THE GROUP asked Ann Arbor City
Council for $7,500 for the project, but
council turned down the request' this
summer. The Washtenaw United Way,
gave the AACIL. $5,500 for the survey'
and AACIL members expect to receive
an additional $2,000 from the Ann Arbor
Area Foundation, a non-profit
organization that provides funds for
community programs and projects.
Though the project will be carried
out, the absence of $7,500 from the city
caused the AACIL to discontinue its
plans to pay a secretary and coor-
dinator. The group is now relying on 50-
60 volunteer workers and four CETA
workers to conduct the survey.
According to Pelava, council felt that
funding for the survey was an inap-
propriate use of city money.
SECTION 504 of the federal
Rehabilitation Act of 1973 states that no
handicapped individual be ,excluded
from participating in, be denied the
benefits of, or be discriminated against
under any program or activity
receiving federal financial assistance.
"It's (the Rehabilitation Act of 1973)
a federal regulation, so the city feels
the federal government should pay for
it and they're (the city) not going to pay
for it," Pelava said.,
Councilmember Louis Senunas (R-
Third Ward), said, "The opposition to
the survey is that it seems awfully ex-
pensive for a cataloguing of this type of
information. We just don't have money
to meet those requests. It would be nice,
but to fund those you would have to get
more money from the taxpayers."
SENUNAS ADDED, "The project is a
very expensive way to get information
that is already available or can be got-
ten in a cheaper way."'
One alternative idea council mem-
bers have proposed is an ordinance that
would require businesses to specify if
they are barrier-free in the yellow
pages of the city telephone directory.
But while Pelava said the yellow
pages would provide another reference
for people to look at, she said the'
listings "might be done merely to look
like the city is complying with the
(federal) codes. We're really concer
ned that they will do a very minimum
job with people who don't really know;
what they're doing."
COUNCIL MEMBER Ken Latta (D-
First Ward), said he was in favor of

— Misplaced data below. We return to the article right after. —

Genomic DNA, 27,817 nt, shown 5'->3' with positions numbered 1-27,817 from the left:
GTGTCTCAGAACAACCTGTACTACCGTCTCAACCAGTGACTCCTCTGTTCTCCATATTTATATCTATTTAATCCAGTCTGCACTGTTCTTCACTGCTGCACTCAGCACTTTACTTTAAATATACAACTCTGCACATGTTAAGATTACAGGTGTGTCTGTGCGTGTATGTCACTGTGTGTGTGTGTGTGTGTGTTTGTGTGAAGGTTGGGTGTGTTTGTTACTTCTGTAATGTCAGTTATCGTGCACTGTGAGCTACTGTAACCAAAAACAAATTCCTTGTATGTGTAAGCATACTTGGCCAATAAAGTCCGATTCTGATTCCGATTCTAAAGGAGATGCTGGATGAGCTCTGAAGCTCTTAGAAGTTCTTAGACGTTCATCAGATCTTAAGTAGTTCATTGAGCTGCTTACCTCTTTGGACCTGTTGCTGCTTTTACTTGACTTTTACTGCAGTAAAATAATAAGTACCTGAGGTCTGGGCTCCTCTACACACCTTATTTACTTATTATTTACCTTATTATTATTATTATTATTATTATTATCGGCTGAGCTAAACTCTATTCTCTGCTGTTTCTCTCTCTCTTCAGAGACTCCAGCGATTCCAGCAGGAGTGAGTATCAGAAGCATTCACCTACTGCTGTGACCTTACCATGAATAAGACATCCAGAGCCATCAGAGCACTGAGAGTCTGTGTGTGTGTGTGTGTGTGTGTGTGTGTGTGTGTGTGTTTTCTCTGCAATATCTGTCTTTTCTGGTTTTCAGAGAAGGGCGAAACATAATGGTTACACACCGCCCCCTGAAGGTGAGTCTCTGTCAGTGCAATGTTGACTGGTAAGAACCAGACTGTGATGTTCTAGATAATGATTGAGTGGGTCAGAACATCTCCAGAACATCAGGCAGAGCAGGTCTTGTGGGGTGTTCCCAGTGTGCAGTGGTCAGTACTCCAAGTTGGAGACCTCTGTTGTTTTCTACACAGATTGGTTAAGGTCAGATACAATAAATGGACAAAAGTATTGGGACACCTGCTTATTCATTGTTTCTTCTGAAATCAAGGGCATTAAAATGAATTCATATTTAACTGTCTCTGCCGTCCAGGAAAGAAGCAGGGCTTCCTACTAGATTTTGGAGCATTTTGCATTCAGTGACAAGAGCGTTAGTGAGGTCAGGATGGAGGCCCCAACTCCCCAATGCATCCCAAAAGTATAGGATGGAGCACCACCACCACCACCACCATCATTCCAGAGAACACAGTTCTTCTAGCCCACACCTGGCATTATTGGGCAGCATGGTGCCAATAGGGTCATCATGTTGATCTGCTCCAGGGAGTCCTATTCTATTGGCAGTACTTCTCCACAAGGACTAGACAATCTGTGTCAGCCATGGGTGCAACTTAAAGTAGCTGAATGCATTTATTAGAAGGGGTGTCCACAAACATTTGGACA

funding the survey, but noted that,
"The city government and its buildings
aren't even in compliance. The city
hasn't lived up to it's own standards
Although the city has not helped fund
the survey, many members of the
community have supported the AACIL
in its endeavor. The Ann Arbor Cham-
ber of Commerce, the mayor, four'
merchant organizations, and many
social service agencies support the
"The survey is not an enforcement,
kind of activity. We're going to use its-
a guidebook to aid these people so they
can use it as a resource book. Anybody
can be in the survey, it's free and it's up
to the business to initiate any kind of ac-
tion," Pelava explained.
ce79-1776 C IIMCE
_216S. Fourth Ave. 994-5350
TRAVEL CONSULTANTS (Near Liberty?
Complete Birth Control Clinic
Medicaid " Blue Cross
(313) 9411810Ann Arbor and
(313) 559-0590 Southfield area
Northland Family Planning Clinic, Inc.
OCTOBER 7 - OCTOBER 13, 1979
HAPPY 75th MICHIGAN UNION!
EXHIBIT - MAIN LOBBY - ALL WEEK - 75 years of Michigan
tradition in photos, drawings, scrapbooks, posters.v
TABLE CARVING - MAIN LOBBY - ALL WEEK - immortalize
yourself, your club, or housing unit. Carve the table tops that will go
in the coming student pub and grill.
FRIDAY, OCTOBER 12 - 4 p.m. - FRONT STEPS - REDEDICATION
CEREMONIES AND RECEPTION
9'p.m. BALLROOM - THE UAC GONG SHOW - 75¢- See the best of
Michigan's students make fools of themselves in competition.
SATURDAY, OCTOBER 13 - AFTER THE GAME: Free cake and
cider front steps. Free Billiards / Bowling until 2 a.m. for all students,
staff, and lifetime union members.
8 p.m. - 1 a.m. - BIRTHDAY BASH - FREE - music, dancing,
partying with the UM Jazz Band, the Friars, the aMaizin' Blues, The
Wiz Kids (Rock 'n Roll and Country Rock Band)
75th Anniversary Souvenir Books & Paperweights at
Lobby Main Stand.
Info: UAC 763-1107 or Jeff Lebow 763-4182
-A - ----l-o-,
- ---- .
Why get caught up
in the pack,
when we at the PAPER CHASE CAN
meet your copying of graphic
needs all under one roof?
Centrally located on the basement floor
of the Michigan Union makes it easy for
obtaining the quickest service possible.
With services like these why go anywhere else?
WASHINGTON (AP)-A House-
Senate conference on an emergency
funding bill collapsed in chaos yester-
day, increasing the possibilty of a
payless payday for more than a million
military personnel and reduced
paychecks for hundreds of thousands of
The breakdown came only minutes
after negotiators for the two houses of
Congress had agreed on a fragile com-
promise on the biggest issue holding up
the bill-language limiting federal fun-
ding for abortions.
BUT SENATE conferees refused to
agree on the last issue of
disagreement--the 5.5 per cent pay
raise in congressional salaries passed
by the House.
House negotiators then backed out of
the agreement on abortion language,
putting the negotiations back to the
Both sides instructed their 'staffs to
work overnight on a short-term stopgap
lproposal that could head off the impgn-
dingcutbacks in federal paychecks and
restore funds for some programs
already cut off.
GRAPHIC ARTS DI
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Camera Workea Heat'
Custom printed T-
Student and Faculty Discounts
Both Offset and Photocopying
Dissertations 9Course Packs
Free Collating * Resumes
PAPER CH ASE
530 S. State-Ann Arbor,Mi48109 '°313-665-8065
"Six Days in Soweto" is a cinematically stunning
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record of rebellion against the violence of apar-
theid, but an insight into the daily lives and